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Strontium Hydroxide, Sr(OH)2

Strontium Hydroxide, Sr(OH)2. - Strontium oxide may be "slaked" by water producing the hydroxide. The heat generated by this reaction is 19.44 Cal. Strontium hydroxide may be obtained as an intermediate product in the formation of strontium oxide from strontium minerals. It is prepared, for example, by the decomposition of strontium sulphide, or carbonate, by superheated steam at 500°-600° C., by the oxidation of the sulphide in a current of air in the presence of Wei don mud as catalyst, or by the action of sodium sulphate and carbon on the sulphide. It may also be formed in the dissolved state by the electrolysis of strontium chloride and sulphide solution with an iron or carbon anode.

The density of strontium hydroxide is 3.625.

By heating at 850° C. the oxide is again formed. In vacuo the greater part of the water is removed below 540° C., and dehydration is complete at 710° C.

The following values have been found for the vapour pressure of the hydroxide at different temperatures: -

Temperature, ° C.452488524561597634670706742778
Pressure in mm. Hg.9.217.431.55592149234355526760

The heat of solution of strontium hydroxide is 19.43 Cal. It is more soluble than the calcium compound, and produces a strongly basic solution. The following values have been given for the solubility: -

Temperature, ° C0204050657585101.2
Grams SrO per 100 parts solution.0.350.691.482.133.745.299.0819.34

In the presence of bases the solubility is diminished to a greater extent than can be explained by the decrease of dissociation. The influence of strontium salts is very small, probably indicating the formation of compounds, basic salts, in solution. In solutions of strontium nitrate the solubility increases with the concentration of the latter, but no basic salts have been isolated. It is readily soluble in cane sugar solutions in which it forms strontium saccharate.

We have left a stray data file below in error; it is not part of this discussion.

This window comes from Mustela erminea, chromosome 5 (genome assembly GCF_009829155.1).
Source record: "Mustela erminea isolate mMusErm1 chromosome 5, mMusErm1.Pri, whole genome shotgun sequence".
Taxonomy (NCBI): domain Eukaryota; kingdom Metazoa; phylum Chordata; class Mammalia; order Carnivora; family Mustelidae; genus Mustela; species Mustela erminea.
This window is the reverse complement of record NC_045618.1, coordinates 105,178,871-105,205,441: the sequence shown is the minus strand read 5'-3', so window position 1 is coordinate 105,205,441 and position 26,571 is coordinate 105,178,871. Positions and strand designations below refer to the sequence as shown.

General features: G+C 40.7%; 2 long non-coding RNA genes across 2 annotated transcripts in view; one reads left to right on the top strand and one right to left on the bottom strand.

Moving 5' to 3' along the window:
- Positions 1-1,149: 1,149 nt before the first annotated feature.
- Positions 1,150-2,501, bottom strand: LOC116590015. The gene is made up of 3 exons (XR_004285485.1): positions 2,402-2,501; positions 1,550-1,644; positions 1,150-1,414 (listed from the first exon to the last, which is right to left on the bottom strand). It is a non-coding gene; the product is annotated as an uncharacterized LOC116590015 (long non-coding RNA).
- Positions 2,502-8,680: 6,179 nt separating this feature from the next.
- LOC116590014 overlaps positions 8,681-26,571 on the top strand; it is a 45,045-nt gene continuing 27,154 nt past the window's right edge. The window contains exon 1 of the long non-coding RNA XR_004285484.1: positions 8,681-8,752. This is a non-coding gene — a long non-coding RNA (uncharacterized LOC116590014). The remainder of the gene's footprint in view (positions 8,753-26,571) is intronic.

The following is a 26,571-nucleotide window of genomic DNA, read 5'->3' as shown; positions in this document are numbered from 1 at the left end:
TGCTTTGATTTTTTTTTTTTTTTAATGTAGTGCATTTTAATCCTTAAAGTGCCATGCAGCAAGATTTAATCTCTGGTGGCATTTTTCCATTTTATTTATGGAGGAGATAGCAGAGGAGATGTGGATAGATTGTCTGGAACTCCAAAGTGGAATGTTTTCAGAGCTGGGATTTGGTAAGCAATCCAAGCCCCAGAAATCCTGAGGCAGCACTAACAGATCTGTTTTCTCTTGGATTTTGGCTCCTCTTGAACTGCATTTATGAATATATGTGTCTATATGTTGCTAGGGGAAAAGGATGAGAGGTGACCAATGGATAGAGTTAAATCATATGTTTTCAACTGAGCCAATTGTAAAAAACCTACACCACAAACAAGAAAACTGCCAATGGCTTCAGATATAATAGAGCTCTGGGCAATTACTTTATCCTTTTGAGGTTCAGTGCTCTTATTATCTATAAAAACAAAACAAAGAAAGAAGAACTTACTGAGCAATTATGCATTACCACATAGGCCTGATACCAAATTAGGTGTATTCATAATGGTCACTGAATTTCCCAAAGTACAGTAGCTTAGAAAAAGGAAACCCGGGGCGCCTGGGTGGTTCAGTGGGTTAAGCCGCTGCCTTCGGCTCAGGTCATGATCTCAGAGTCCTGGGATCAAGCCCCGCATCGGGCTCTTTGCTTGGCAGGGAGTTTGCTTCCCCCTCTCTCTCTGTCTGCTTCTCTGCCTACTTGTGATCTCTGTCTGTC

The molecular conductivities of strontium hydroxide solutions have been measured by Ostwald.

Under the influence of the cathode rays, strontium hydroxide gives a beautiful deep blue phosphorescence.

Hydrates of Strontium Hydroxide

Strontium hydroxide octahydrate, Sr(OH)2.8H2O, separates as tetragonal crystals, of density 1.396, from solutions at ordinary temperatures. Berthelot ascribed to it the formula Sr(OH)2.9H2O. From vapour pressure measurements Lescoeur concluded that there was a higher hydrate than the octahydrate, and there also appear to be a hepta- and a di-hydrate. The heat of solution of the octahydrate is -14.27 Cal., and the heat of hydration from the hydroxide 24.60 Cal.

The monohydrate, Sr(OH)2.H2O, is formed by heating the octahydrate for two hours in a current of dry hydrogen at 45°-50° C., by leaving in vacuo over sulphuric acid, or by passing first air saturated with water vapour, and then dry air, at ordinary temperatures over strontium oxide. At 95° C. it loses its water of hydration, forming the simple hydroxide. The heat of solution of the monohydrate is 5.26 Cal., and the heat of hydration from the hydroxide 5.06 Cal. It absorbs carbon dioxide with complete transformation into the carbonate.

Strontium oxide forms compounds with mannitol.

Uses of Strontium Hydroxide

The use of strontia in the sugar industry for the purification of sugar by the precipitation of di-strontium saccharate was first patented by Dubrunfaut and Leplay in 1849, and introduced into the German beet-sugar factories by Fleicher in 1869. The process was modified and improved by Scheibler.

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